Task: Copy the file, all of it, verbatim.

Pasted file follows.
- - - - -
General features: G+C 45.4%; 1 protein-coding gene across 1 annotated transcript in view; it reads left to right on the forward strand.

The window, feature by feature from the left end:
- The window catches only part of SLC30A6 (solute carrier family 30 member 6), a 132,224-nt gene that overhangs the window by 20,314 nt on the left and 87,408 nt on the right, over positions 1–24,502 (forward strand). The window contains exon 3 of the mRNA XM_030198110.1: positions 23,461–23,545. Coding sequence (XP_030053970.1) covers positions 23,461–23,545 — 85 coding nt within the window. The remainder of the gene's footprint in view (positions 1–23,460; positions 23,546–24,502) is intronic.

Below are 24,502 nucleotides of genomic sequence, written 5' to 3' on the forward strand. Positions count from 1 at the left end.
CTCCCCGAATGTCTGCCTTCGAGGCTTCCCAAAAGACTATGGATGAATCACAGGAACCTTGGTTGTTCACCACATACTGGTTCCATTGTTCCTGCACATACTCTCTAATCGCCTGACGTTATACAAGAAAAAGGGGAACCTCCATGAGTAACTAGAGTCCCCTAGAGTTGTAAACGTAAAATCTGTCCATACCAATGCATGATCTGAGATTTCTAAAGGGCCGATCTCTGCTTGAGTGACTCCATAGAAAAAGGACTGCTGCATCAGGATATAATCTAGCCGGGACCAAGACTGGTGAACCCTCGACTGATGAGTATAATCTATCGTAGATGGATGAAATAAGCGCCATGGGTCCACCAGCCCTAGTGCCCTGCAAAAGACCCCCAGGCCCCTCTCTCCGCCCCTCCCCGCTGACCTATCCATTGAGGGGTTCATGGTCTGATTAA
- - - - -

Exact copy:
General features: G+C 45.4%; 1 protein-coding gene across 1 annotated transcript in view; it reads left to right on the forward strand.

The window, feature by feature from the left end:
- The window catches only part of SLC30A6 (solute carrier family 30 member 6), a 132,224-nt gene that overhangs the window by 20,314 nt on the left and 87,408 nt on the right, over positions 1–24,502 (forward strand). The window contains exon 3 of the mRNA XM_030198110.1: positions 23,461–23,545. Coding sequence (XP_030053970.1) covers positions 23,461–23,545 — 85 coding nt within the window. The remainder of the gene's footprint in view (positions 1–23,460; positions 23,546–24,502) is intronic.

Below are 24,502 nucleotides of genomic sequence, written 5' to 3' on the forward strand. Positions count from 1 at the left end.
CTCCCCGAATGTCTGCCTTCGAGGCTTCCCAAAAGACTATGGATGAATCACAGGAACCTTGGTTGTTCACCACATACTGGTTCCATTGTTCCTGCACATACTCTCTAATCGCCTGACGTTATACAAGAAAAAGGGGAACCTCCATGAGTAACTAGAGTCCCCTAGAGTTGTAAACGTAAAATCTGTCCATACCAATGCATGATCTGAGATTTCTAAAGGGCCGATCTCTGCTTGAGTGACTCCATAGAAAAAGGACTGCTGCATCAGGATATAATCTAGCCGGGACCAAGACTGGTGAACCCTCGACTGATGAGTATAATCTATCGTAGATGGATGAAATAAGCGCCATGGGTCCACCAGCCCTAGTGCCCTGCAAAAGACCCCCAGGCCCCTCTCTCCGCCCCTCCCCGCTGACCTATCCATTGAGGGGTTCATGGTCTGATTAA